NEW YORK — Last week, I found myself at the emergency room of my local hospital. While being admitted, I witnessed a conversation between a young lady and a doctor. He was telling her that her elderly father was in bad shape and probably was not going to come out of his coma. The lady responded with “do not necessitate” instructions. “Let him go peacefully,” – she said. “He doesn’t want to suffer. He wants to be with my mom.”
The scene was so touching it almost made me cry. I was almost ashamed to find myself noticing the lady was black and the doctor was white. I wouldn’t even think of it – if it wasn’t for the everyday media noise reminding us that “everything is about race.” This certainly was not. The doctor would treat this lady with no more compassion if she was white; the lady would express no more trust in him if he was black. If there was “racial tension” between these two people, I was completely missing it.
I’ve lived in this country for 30 years, and every time I see people of different races interact, “the racial tension” we hear so much about today is completely missing. I see black waiters serving white customers. I see white department store workers attending to black shoppers. I see neighbors of different races greeting one another while taking a walk. I see police officers of all races being respectful and protective of everyone they approach. I’ve never thought about the problem of “systemic racism,” but ever since the arsonists of Black Lives Matter “sparked” the “national conversation,” I am desperately trying to find the problem that I may have overlooked.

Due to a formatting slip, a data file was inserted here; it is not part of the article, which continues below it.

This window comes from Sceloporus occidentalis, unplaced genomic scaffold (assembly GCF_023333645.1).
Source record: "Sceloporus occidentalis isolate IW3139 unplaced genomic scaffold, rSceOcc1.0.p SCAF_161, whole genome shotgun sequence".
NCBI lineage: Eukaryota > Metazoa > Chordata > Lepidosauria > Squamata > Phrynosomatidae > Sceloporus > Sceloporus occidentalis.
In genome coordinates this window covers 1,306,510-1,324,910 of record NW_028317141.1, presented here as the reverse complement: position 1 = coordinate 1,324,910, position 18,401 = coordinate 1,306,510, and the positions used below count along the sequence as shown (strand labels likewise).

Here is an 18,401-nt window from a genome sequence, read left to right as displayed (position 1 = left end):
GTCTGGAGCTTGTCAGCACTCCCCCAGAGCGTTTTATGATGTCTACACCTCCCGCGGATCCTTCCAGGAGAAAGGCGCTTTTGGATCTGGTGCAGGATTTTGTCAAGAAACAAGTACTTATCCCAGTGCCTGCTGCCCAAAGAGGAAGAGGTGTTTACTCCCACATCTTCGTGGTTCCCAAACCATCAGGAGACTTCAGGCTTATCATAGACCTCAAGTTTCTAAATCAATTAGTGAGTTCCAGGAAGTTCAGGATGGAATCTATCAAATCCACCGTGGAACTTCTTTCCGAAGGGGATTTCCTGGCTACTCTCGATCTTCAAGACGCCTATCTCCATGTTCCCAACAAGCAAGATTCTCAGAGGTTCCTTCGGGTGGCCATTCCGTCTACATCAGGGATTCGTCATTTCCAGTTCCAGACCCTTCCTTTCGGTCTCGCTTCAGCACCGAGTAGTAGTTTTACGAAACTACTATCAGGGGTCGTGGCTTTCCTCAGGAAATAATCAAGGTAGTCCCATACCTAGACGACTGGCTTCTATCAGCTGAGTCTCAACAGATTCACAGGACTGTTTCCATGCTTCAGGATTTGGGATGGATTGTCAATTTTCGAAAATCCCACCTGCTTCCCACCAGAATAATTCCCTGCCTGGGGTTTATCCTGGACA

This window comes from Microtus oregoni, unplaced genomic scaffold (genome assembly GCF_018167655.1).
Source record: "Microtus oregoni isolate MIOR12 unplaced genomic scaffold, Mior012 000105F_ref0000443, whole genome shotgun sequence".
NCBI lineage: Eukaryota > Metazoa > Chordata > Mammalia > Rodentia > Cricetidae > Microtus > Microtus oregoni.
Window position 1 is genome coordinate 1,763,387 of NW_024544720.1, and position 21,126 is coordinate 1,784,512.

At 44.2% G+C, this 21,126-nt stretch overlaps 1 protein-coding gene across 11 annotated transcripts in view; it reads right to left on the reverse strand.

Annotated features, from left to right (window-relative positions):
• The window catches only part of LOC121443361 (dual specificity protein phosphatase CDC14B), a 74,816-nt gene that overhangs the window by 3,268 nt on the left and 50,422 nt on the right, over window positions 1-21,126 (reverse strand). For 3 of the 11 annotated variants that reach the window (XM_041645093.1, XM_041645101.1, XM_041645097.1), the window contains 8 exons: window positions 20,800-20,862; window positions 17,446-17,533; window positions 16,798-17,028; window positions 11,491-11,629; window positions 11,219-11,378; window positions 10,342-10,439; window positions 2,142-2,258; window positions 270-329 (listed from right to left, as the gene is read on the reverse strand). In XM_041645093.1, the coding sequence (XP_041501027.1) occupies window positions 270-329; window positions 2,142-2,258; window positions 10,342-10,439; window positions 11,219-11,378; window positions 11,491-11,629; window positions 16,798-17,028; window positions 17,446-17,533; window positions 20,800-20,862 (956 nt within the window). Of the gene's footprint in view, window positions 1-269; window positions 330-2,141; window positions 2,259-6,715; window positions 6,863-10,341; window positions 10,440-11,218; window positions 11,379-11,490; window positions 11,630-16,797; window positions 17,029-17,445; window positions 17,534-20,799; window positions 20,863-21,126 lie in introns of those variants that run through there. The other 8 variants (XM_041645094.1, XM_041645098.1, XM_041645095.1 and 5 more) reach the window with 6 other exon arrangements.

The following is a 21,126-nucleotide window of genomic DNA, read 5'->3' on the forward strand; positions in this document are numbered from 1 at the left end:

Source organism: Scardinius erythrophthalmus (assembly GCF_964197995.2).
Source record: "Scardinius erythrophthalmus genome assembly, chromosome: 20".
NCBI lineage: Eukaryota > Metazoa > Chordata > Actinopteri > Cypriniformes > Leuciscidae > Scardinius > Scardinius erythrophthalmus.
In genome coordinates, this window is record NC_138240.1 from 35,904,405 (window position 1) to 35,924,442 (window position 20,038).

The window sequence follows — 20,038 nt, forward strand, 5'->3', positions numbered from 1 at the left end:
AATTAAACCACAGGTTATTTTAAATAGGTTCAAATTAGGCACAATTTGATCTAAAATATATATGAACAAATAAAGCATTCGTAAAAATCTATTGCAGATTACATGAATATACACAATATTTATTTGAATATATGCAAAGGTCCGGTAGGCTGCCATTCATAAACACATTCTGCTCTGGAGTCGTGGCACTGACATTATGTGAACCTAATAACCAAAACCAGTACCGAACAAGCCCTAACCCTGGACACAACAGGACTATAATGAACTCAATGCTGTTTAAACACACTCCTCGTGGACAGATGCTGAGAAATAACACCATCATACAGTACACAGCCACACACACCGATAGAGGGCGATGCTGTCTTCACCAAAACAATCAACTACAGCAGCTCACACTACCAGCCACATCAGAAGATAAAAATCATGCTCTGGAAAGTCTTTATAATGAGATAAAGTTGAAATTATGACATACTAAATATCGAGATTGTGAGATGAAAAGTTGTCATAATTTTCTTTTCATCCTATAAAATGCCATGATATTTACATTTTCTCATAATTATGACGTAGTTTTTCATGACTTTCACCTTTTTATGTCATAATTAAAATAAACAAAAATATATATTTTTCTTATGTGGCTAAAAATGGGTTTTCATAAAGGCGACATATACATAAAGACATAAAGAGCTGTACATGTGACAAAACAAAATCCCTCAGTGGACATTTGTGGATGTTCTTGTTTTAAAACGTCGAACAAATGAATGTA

After paying attention to every inter-racial interaction, I still don’t see it. But of course, the reason I don’t see it is because I am white! It’s obvious. Only black people are affected by racism. Fair enough. But if racism is as “systemic” as we are led to believe, wouldn’t a white person at least see it happen? If the discrimination is so profound it leads to blacks disproportionally dying of every possible disease, wouldn’t at least some of the discrimination lie on the surface? Wouldn’t I see one “mistreatment” of a black student in the college I attended, or at the school my children attended, by a teacher or another student? Wouldn’t I see one black customer being harassed at a store or a restaurant? Wouldn’t I see one black patient being put to the end of the line in a hospital or a pharmacy? The problem is “systemic,” and there is not one occurrence that I witnessed?
They tell me I should ask my black friends – then I’d know! Ok, I don’t have close friends that are black -so I can’t even use “I have a black friend” defense Don Lemon hates so much. But if most white people are evil racists, wouldn’t there be a few among my white friends? Wouldn’t I hear them disparage black people for no reason? Wouldn’t I hear them badmouth their black coworkers? Wouldn’t they be making racist jokes at our social gatherings, or bragging about how many black people they screwed over? If all white people are so willfully and unabashedly racist, how come all my white friends are afraid to show it, even amongst themselves?
But I don’t have any racist friends. Chances are, neither do you. Just as I, you keep wondering where this “systemic racism” is hiding that everyone is talking about. Is there a particular neighborhood where all those “white supremacists” hang out? Are there speakeasies for “white supremacists” where you need a password to enter? Is there a “racist happy hour” where they “talk about leaving and taking their black people with them?”